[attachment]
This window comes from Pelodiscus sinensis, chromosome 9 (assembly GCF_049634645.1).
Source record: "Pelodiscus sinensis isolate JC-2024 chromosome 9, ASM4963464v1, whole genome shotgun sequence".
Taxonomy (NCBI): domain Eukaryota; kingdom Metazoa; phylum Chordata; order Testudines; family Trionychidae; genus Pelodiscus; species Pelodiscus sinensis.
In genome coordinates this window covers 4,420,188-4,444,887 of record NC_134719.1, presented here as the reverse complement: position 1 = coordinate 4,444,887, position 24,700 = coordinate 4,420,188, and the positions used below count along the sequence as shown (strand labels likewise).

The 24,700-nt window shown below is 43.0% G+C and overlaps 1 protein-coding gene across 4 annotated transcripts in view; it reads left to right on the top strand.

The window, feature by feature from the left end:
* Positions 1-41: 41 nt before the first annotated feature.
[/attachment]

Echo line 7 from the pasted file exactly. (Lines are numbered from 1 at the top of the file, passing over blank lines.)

* Positions 1-41: 41 nt before the first annotated feature.